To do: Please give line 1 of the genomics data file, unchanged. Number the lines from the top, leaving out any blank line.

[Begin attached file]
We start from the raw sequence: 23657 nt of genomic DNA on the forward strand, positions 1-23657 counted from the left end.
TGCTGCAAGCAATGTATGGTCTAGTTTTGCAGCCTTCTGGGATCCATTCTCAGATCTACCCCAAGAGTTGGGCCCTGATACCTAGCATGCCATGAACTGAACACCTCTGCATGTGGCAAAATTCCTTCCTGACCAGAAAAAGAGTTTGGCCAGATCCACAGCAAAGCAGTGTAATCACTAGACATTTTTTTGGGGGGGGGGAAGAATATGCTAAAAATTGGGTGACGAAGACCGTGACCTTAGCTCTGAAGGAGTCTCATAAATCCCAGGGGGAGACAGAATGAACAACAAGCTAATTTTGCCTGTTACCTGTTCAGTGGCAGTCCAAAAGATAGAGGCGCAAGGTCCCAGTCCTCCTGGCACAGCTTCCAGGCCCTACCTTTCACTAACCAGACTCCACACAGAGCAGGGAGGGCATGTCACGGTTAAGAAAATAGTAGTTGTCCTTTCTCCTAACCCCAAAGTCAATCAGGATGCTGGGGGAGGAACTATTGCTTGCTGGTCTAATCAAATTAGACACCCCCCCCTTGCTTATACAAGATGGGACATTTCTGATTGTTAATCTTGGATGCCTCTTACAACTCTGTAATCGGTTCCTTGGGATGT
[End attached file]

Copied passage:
We start from the raw sequence: 23657 nt of genomic DNA on the forward strand, positions 1-23657 counted from the left end.